Three years ago, Facebook launched Privacy Basic, a site that sought to educate the social network’s users on how to better protect their data from being seen from unwanted people. On Thursday, the company introduced a revamped version, one that is now mobile-friendly, contains more interactive guides, and a new section featuring Frequently Asked Questions (FAQs).
Many will wonder what the significance of this announcement, but on Data Privacy Day, Facebook seeks to remind users to double-check their security so that the right people see what’s needed and you don’t have any embarrassing moments.
Privacy Basics is centered around offering tips and advice around Facebook privacy, an issue that has repeatedly plagued the company in the past. Over the years, there have been efforts made to improve education, including the launch of a checklist within the social network. But Privacy Basics is intended to be the one place to really get all your questions answered.
What’s surprising is the fact that the site wasn’t as mobile-friendly as it is now. Facebook has redesigned it so there’s ways to access the site easily. It has been streamlined so there are fewer subpages to choose from and you can get to the topic you want faster. There’s even an updated navigation menu.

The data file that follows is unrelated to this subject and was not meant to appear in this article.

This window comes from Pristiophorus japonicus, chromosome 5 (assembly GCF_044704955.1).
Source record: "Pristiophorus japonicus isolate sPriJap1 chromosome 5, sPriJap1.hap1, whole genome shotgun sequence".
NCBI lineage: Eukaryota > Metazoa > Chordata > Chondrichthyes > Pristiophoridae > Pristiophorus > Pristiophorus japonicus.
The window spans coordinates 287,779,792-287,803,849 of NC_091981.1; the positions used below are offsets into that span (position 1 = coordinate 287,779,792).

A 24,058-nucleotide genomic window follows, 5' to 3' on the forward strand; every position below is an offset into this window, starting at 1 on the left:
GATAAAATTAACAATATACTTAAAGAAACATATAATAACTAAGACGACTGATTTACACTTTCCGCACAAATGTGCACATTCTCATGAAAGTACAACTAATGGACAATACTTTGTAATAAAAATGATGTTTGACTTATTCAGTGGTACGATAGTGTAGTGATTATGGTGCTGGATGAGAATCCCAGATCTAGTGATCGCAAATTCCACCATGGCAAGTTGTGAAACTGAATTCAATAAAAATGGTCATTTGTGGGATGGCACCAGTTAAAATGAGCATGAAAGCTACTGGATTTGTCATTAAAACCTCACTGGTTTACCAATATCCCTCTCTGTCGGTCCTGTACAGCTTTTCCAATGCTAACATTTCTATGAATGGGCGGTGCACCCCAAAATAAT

The site also includes a “Top Topics” section that showcases frequently asked questions such as “How can I see what my profile looks like to someone else?” 32 interactive guides are featured, translated across 44 languages, and are designed as resources for users to try out tools and other capabilities at their leisure — think of it as tutorials.
Lastly, there are direct links to the aforementioned Privacy Checkup.
“People were already engaging with the earlier version, but we’re always looking for ways to improve, keep educating, and make our privacy controls even easier to find and use. That’s why we organized the new Privacy Basics based on people’s feedback,” a company spokesperson told VentureBeat. “It’s also why we worked on making it more mobile friendly so people can access it whenever they need. To help with education, people will see prompts on Facebook customized to their specific contexts. For example, if you make a post to a “public” audience, you may receive a prompt to visit Privacy Basics so that you know what your audience options are.”